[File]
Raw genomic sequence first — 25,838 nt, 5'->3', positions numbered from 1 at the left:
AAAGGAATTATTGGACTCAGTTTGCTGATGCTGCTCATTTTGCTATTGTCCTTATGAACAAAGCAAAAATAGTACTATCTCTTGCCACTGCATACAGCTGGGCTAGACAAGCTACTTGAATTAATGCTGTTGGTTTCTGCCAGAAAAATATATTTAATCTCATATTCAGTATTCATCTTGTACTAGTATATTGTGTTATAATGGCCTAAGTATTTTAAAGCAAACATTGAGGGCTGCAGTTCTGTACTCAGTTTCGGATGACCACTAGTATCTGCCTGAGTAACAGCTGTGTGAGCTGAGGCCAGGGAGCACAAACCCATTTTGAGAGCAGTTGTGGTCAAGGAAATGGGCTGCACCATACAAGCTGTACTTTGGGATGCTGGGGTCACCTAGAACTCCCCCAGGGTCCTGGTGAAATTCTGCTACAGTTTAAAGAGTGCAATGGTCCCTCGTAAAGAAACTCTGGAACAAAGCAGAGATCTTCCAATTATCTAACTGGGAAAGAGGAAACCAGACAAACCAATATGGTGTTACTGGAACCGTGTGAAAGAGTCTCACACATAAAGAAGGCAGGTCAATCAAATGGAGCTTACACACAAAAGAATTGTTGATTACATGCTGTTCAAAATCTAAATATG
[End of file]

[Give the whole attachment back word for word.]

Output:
Raw genomic sequence first — 25,838 nt, 5'->3', positions numbered from 1 at the left:
AAAGGAATTATTGGACTCAGTTTGCTGATGCTGCTCATTTTGCTATTGTCCTTATGAACAAAGCAAAAATAGTACTATCTCTTGCCACTGCATACAGCTGGGCTAGACAAGCTACTTGAATTAATGCTGTTGGTTTCTGCCAGAAAAATATATTTAATCTCATATTCAGTATTCATCTTGTACTAGTATATTGTGTTATAATGGCCTAAGTATTTTAAAGCAAACATTGAGGGCTGCAGTTCTGTACTCAGTTTCGGATGACCACTAGTATCTGCCTGAGTAACAGCTGTGTGAGCTGAGGCCAGGGAGCACAAACCCATTTTGAGAGCAGTTGTGGTCAAGGAAATGGGCTGCACCATACAAGCTGTACTTTGGGATGCTGGGGTCACCTAGAACTCCCCCAGGGTCCTGGTGAAATTCTGCTACAGTTTAAAGAGTGCAATGGTCCCTCGTAAAGAAACTCTGGAACAAAGCAGAGATCTTCCAATTATCTAACTGGGAAAGAGGAAACCAGACAAACCAATATGGTGTTACTGGAACCGTGTGAAAGAGTCTCACACATAAAGAAGGCAGGTCAATCAAATGGAGCTTACACACAAAAGAATTGTTGATTACATGCTGTTCAAAATCTAAATATG